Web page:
Home > Journals > Michigan Law Review > MLR > Volume 38 > Issue 6 (1940)
The defendant was indicted for receiving and concealing seventy grains of heroin unlawfully imported into the United States. The government proposed to introduce the seized drug in evidence at the trial of the defendant. It appeared that the federal narcotic agent who had made the arrest without a warrant had seen the defendant enter and leave a grocery store. in which narcotic transactions were known to have taken place, He knew the defendant to be an addict, and immediately preceding the arrest, in accordance with a prearranged code, he had been informed by a companion of the defendant, known to be reliable, that the defendant would have narcotics in her possession. Held, the defendant's motion to suppress the evidence was sustainable, for the arrest and the subsequent search and seizure without a warrant were unlawful since there was no showing that the officer had reasonable grounds to believe that a felony had been committed, other than information received from a third person, which itself was not more than mere speculation or guesswork. United States v. Clark, (D. C. Mo. 1939) 29 F. Supp. 138.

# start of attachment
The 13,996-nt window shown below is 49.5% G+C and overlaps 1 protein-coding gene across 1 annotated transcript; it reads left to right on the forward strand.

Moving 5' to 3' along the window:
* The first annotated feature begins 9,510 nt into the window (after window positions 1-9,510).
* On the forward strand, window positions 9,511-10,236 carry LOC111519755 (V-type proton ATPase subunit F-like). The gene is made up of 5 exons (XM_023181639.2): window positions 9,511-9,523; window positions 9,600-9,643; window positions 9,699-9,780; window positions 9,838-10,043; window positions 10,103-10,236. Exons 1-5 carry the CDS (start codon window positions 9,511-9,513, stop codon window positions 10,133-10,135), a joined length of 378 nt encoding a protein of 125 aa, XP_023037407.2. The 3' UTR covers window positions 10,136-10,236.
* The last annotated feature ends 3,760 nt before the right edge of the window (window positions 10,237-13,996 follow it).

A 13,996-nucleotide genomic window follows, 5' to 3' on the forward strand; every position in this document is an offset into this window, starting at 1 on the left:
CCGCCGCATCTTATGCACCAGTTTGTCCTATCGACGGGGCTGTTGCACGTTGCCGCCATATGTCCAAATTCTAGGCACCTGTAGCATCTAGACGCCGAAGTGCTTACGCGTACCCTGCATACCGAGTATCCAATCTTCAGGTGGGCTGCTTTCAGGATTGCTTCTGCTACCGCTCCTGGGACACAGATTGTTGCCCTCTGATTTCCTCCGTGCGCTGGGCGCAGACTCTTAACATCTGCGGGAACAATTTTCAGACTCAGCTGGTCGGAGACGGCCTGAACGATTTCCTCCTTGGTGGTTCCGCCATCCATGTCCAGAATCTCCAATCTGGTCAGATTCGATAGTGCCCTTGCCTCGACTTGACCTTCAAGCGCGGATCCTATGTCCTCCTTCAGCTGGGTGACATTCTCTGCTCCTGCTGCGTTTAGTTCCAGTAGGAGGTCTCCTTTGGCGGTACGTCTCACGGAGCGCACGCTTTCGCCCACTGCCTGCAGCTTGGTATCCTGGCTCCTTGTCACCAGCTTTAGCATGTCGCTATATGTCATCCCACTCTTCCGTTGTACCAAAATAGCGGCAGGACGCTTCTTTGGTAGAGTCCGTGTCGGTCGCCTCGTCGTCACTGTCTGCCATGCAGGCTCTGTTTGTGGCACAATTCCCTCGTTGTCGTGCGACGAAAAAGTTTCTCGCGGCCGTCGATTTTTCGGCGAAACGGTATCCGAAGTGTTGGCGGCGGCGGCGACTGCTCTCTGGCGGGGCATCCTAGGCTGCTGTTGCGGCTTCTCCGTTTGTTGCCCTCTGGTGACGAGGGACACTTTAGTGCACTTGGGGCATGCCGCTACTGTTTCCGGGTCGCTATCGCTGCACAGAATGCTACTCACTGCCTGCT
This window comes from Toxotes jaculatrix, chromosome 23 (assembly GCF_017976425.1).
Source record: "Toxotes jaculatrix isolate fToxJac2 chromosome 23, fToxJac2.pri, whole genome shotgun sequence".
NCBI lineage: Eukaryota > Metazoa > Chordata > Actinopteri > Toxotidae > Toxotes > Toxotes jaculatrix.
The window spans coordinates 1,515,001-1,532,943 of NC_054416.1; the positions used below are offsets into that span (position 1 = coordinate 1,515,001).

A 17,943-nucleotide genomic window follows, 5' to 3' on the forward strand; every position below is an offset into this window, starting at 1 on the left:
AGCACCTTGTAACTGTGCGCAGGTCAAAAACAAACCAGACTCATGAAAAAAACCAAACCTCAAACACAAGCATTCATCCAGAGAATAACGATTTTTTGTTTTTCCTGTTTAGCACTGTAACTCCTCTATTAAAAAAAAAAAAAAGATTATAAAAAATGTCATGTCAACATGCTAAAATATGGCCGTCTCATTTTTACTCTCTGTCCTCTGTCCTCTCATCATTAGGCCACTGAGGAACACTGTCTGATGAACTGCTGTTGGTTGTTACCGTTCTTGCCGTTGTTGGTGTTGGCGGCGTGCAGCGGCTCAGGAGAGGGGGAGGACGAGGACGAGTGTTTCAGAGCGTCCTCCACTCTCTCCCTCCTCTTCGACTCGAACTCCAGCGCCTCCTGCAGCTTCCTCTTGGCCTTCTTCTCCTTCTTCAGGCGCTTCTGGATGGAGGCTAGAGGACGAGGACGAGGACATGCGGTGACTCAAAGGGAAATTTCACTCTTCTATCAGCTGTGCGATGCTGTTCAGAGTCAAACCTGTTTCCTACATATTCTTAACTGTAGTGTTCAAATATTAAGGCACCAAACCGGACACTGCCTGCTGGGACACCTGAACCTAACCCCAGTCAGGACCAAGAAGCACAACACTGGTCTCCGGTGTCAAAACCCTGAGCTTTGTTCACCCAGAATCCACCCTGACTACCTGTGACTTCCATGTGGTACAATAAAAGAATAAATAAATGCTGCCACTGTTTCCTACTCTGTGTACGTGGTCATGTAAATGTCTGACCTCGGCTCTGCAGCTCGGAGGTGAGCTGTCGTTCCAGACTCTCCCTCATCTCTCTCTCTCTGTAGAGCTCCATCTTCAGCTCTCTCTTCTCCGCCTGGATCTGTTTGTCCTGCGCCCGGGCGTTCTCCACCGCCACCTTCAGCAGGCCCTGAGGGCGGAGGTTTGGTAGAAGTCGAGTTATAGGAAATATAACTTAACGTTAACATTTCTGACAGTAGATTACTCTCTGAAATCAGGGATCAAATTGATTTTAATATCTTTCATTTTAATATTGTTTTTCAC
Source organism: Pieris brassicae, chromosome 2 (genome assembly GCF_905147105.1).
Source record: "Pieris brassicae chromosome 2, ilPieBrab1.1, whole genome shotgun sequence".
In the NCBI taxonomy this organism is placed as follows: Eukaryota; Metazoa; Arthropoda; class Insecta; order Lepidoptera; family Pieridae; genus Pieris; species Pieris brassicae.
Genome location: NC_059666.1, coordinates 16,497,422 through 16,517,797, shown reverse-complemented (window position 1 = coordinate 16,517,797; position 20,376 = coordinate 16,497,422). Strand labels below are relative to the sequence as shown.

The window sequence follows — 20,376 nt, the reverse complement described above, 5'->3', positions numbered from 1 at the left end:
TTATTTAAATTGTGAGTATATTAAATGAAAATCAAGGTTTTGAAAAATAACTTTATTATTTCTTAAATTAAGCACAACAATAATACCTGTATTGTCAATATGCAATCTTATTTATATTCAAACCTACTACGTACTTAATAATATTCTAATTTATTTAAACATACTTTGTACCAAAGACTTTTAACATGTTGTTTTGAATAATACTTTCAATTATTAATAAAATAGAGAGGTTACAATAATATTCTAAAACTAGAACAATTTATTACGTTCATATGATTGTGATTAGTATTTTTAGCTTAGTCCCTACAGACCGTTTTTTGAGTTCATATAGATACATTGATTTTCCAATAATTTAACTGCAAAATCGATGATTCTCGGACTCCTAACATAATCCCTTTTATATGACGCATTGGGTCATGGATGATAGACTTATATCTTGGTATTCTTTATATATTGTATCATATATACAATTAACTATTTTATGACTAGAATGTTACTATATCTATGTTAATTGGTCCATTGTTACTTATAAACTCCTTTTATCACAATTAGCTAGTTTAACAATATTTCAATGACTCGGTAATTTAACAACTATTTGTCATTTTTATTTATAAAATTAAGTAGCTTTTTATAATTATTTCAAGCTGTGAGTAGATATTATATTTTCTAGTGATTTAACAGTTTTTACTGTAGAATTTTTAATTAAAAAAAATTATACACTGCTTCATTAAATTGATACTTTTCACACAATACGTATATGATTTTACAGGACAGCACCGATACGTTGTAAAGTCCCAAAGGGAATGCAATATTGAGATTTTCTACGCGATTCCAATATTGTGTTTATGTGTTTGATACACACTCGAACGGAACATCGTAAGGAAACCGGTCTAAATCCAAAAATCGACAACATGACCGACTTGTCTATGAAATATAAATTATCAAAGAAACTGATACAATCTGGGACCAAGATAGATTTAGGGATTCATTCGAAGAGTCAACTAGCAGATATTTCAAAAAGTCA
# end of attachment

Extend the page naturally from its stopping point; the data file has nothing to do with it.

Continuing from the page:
Michigan Law Review,
ARREST - SEARCHES AND SEIZURES - REASONABLE GROUND FOR ARREST WITHOUT WARRANT,
Mich. L. Rev.
Available at: https://repository.law.umich.edu/mlr/vol38/iss6/9